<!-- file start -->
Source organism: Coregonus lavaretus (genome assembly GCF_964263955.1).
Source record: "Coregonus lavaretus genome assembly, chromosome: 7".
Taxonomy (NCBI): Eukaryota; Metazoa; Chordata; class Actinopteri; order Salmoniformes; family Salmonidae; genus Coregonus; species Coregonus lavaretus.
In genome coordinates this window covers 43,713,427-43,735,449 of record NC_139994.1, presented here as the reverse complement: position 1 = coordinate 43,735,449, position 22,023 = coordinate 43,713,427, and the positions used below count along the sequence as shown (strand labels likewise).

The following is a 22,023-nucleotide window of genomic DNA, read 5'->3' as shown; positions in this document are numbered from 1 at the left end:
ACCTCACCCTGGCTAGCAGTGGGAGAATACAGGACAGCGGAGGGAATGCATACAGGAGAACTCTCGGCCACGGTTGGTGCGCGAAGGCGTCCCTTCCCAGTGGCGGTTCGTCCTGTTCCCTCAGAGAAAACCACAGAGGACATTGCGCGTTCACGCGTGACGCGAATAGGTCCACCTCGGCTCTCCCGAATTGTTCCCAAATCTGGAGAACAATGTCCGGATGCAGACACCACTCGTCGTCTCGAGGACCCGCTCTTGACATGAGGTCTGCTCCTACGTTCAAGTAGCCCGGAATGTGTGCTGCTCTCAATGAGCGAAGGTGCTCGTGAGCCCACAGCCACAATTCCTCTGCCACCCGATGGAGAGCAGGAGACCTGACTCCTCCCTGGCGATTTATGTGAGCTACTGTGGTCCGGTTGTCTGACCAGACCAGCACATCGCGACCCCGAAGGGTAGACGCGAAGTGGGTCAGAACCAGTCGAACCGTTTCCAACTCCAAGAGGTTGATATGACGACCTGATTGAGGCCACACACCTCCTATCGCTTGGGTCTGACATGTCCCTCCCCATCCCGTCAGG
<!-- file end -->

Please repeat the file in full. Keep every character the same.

Source organism: Coregonus lavaretus (genome assembly GCF_964263955.1).
Source record: "Coregonus lavaretus genome assembly, chromosome: 7".
Taxonomy (NCBI): Eukaryota; Metazoa; Chordata; class Actinopteri; order Salmoniformes; family Salmonidae; genus Coregonus; species Coregonus lavaretus.
In genome coordinates this window covers 43,713,427-43,735,449 of record NC_139994.1, presented here as the reverse complement: position 1 = coordinate 43,735,449, position 22,023 = coordinate 43,713,427, and the positions used below count along the sequence as shown (strand labels likewise).

The following is a 22,023-nucleotide window of genomic DNA, read 5'->3' as shown; positions in this document are numbered from 1 at the left end:
ACCTCACCCTGGCTAGCAGTGGGAGAATACAGGACAGCGGAGGGAATGCATACAGGAGAACTCTCGGCCACGGTTGGTGCGCGAAGGCGTCCCTTCCCAGTGGCGGTTCGTCCTGTTCCCTCAGAGAAAACCACAGAGGACATTGCGCGTTCACGCGTGACGCGAATAGGTCCACCTCGGCTCTCCCGAATTGTTCCCAAATCTGGAGAACAATGTCCGGATGCAGACACCACTCGTCGTCTCGAGGACCCGCTCTTGACATGAGGTCTGCTCCTACGTTCAAGTAGCCCGGAATGTGTGCTGCTCTCAATGAGCGAAGGTGCTCGTGAGCCCACAGCCACAATTCCTCTGCCACCCGATGGAGAGCAGGAGACCTGACTCCTCCCTGGCGATTTATGTGAGCTACTGTGGTCCGGTTGTCTGACCAGACCAGCACATCGCGACCCCGAAGGGTAGACGCGAAGTGGGTCAGAACCAGTCGAACCGTTTCCAACTCCAAGAGGTTGATATGACGACCTGATTGAGGCCACACACCTCCTATCGCTTGGGTCTGACATGTCCCTCCCCATCCCGTCAGG